Current Client? Call us:
(512) 966-1847

Grogan Law, PLLCEstate Planning Blog

Book an Initial Call

Estate Planning Business Succession
Planning

What Happens to IRAs and 401(k) when Spouse Dies?

For married couples who own large IRA and 401(k) accounts, the question is often whether the couple should consider paying all or a portion of their accounts to a bypass trust to benefit the surviving spouse. This takes the designated portion of the IRA or 401(k) proceeds out of the surviving spouse’s taxable estate and helps with asset distribution, according to the article “Estate Planning for Married Couples’ IRAs And 401(k)s” from Financial Advisor.

In 2013, the portability election became law. Portability allows the surviving spouse to use the unused federal estate tax exemption of the deceased spouse, thereby capturing not one but two estate tax exemptions. Why would a couple need a bypass trust?

The portability election does not remove appreciation in the value of the assets moved from the surviving spouse’s taxable estate. A bypass trust removes all appreciation. An estate planning attorney will review your entire situation to determine the optimal path.

There are also situations when the portability election does not apply. One is if the surviving spouse remarries and then the new spouse predeceases them. With a bypass trust, remarriage does not matter (although estate planning documents do need to be updated).

The portability election also does not apply for federal generation-skipping transfer tax purposes. In other words, the amount that could have passed to an estate and generation-skipping transfer tax-exempt bypass trust, including appreciated value, could now be subject to federal transfer tax in the heir’s estate.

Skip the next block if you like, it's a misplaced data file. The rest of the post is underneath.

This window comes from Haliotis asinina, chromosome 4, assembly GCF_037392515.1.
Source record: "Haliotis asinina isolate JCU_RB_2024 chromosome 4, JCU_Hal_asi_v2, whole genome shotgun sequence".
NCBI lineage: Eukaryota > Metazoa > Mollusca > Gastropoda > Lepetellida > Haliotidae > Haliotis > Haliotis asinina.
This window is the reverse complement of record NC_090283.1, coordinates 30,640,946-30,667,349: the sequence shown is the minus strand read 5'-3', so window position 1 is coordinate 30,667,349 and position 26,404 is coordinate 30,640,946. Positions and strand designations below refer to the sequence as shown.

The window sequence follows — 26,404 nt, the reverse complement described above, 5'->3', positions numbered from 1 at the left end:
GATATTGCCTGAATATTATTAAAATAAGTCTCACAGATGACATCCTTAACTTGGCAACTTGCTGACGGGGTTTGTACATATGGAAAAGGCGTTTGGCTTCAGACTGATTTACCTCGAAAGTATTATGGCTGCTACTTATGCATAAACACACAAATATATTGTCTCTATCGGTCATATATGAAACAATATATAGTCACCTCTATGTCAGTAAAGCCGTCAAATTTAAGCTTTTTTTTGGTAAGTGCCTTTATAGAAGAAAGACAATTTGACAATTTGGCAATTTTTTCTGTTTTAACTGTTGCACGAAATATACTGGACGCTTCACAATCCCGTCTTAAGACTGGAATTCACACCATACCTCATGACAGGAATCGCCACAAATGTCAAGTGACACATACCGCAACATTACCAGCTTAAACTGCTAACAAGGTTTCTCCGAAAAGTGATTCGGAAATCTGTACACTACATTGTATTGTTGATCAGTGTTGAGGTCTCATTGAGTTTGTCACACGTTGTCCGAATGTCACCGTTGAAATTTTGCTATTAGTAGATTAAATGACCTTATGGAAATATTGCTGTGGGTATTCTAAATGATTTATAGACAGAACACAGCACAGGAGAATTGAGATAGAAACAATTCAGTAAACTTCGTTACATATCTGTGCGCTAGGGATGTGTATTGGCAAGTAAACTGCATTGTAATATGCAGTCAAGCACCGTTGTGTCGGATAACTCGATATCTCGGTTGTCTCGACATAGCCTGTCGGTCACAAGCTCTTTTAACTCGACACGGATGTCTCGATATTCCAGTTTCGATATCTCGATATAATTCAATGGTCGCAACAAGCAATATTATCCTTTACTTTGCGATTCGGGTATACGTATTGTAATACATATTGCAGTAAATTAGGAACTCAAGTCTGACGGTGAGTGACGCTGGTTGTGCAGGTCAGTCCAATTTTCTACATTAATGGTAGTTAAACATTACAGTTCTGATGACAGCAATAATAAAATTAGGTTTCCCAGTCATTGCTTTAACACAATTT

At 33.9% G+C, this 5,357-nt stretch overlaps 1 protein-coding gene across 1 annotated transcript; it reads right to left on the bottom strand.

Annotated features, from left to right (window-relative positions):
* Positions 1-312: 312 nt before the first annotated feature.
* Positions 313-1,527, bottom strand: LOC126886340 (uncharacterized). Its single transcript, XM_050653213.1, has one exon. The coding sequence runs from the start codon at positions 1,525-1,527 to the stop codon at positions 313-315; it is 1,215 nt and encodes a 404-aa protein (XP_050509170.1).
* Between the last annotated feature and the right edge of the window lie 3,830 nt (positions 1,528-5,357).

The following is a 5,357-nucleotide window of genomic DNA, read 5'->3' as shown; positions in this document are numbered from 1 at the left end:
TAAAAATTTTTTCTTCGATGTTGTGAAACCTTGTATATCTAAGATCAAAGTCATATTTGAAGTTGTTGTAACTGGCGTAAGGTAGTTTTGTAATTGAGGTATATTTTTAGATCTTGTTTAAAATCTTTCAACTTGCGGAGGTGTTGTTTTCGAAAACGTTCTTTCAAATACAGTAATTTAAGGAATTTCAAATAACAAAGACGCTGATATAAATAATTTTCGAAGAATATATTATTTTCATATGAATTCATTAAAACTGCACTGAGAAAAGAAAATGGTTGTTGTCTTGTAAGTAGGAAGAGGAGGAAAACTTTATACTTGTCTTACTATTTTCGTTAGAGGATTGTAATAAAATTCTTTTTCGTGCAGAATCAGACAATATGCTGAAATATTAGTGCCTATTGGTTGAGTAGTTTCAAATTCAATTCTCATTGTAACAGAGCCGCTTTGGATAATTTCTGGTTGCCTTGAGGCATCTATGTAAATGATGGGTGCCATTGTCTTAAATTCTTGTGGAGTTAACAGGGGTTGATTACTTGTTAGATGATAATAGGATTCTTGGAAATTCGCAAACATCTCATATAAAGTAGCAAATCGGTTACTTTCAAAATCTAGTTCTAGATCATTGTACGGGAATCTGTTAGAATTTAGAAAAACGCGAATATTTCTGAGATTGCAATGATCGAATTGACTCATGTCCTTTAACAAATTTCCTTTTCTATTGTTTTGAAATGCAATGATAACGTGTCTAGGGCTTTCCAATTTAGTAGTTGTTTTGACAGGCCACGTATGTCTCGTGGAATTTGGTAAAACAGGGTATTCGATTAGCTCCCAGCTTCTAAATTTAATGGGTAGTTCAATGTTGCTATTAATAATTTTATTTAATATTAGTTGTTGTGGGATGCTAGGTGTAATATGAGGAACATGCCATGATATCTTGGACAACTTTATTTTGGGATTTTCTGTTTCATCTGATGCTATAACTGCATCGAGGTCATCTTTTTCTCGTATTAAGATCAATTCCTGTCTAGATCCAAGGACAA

If you use the portability election, those assets are subject to potential lawsuits against the surviving spouse and, if remarriage occurs, to any potential claims of a new spouse. A bypass trust provides better protection from lawsuits and claims.

Using the portability election may result in the first spouse to die losing the option to control where those assets go upon the death of the surviving spouse. A bypass trust provides more control for asset distribution.

The calculations for each situation must be considered, but the bypass trust can help reduce the taxable estate for children, after the surviving spouse has passed. It may also make sense for a portion of the IRA or 401(k) plan proceeds to go to the bypass trust and another portion to the surviving spouse outright. The use of the beneficiary designation may allow for a full or partial disclaimer by the surviving spouse. However, the bypass trust could provide more flexibility than keeping assets in the original accounts.

Reference: Financial Advisor (Jan. 7, 2022) “Estate Planning for Married Couples’ IRAs And 401(k)s”

Book an Initial Call
Book an Initial Call

Book an Initial Call

Schedule an available time to speak with us. We look forward to meeting with you!
testimonials
"Eric spent several hours with us helping to ensure our trust was tailored to our specific needs and all our questions & concerns were addressed satisfactorily. He developed an amazing product for us that covers every contingency and brings us in compliance with current estate law. He was a delight to work with. "

Don W.
Google Review

Stay Informed

Join Our eNewsletter
Stay informed and updated by subscribing to our eNewsletter!
Subscribe Now!
Grogan Law, PLLC

7600 Chevy Chase Drive
Suite 300
Austin, Texas 78752

Integrity Marketing Solutions - Estate Planning Marketing
Powered by
chevron-down